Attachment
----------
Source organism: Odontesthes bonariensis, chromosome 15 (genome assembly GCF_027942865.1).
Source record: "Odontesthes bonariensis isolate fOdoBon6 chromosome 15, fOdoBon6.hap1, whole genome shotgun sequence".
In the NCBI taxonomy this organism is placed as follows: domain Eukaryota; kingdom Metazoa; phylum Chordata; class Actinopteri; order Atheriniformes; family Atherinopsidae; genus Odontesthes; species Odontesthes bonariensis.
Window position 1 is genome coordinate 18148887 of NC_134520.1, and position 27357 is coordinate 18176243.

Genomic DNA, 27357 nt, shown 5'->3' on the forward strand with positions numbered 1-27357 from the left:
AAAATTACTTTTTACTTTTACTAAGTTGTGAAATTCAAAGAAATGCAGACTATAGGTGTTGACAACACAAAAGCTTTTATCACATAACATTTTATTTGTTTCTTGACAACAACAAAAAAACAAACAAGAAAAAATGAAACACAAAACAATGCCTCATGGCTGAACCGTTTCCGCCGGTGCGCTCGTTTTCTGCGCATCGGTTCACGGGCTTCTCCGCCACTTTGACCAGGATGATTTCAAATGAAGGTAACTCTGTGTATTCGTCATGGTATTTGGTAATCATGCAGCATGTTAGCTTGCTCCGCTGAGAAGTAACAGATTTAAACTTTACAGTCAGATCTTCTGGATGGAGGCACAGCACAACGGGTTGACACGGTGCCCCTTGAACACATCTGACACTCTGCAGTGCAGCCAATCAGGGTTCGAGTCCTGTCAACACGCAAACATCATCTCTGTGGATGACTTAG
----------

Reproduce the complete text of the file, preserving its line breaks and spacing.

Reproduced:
Source organism: Odontesthes bonariensis, chromosome 15 (genome assembly GCF_027942865.1).
Source record: "Odontesthes bonariensis isolate fOdoBon6 chromosome 15, fOdoBon6.hap1, whole genome shotgun sequence".
In the NCBI taxonomy this organism is placed as follows: domain Eukaryota; kingdom Metazoa; phylum Chordata; class Actinopteri; order Atheriniformes; family Atherinopsidae; genus Odontesthes; species Odontesthes bonariensis.
Window position 1 is genome coordinate 18148887 of NC_134520.1, and position 27357 is coordinate 18176243.

Genomic DNA, 27357 nt, shown 5'->3' on the forward strand with positions numbered 1-27357 from the left:
AAAATTACTTTTTACTTTTACTAAGTTGTGAAATTCAAAGAAATGCAGACTATAGGTGTTGACAACACAAAAGCTTTTATCACATAACATTTTATTTGTTTCTTGACAACAACAAAAAAACAAACAAGAAAAAATGAAACACAAAACAATGCCTCATGGCTGAACCGTTTCCGCCGGTGCGCTCGTTTTCTGCGCATCGGTTCACGGGCTTCTCCGCCACTTTGACCAGGATGATTTCAAATGAAGGTAACTCTGTGTATTCGTCATGGTATTTGGTAATCATGCAGCATGTTAGCTTGCTCCGCTGAGAAGTAACAGATTTAAACTTTACAGTCAGATCTTCTGGATGGAGGCACAGCACAACGGGTTGACACGGTGCCCCTTGAACACATCTGACACTCTGCAGTGCAGCCAATCAGGGTTCGAGTCCTGTCAACACGCAAACATCATCTCTGTGGATGACTTAG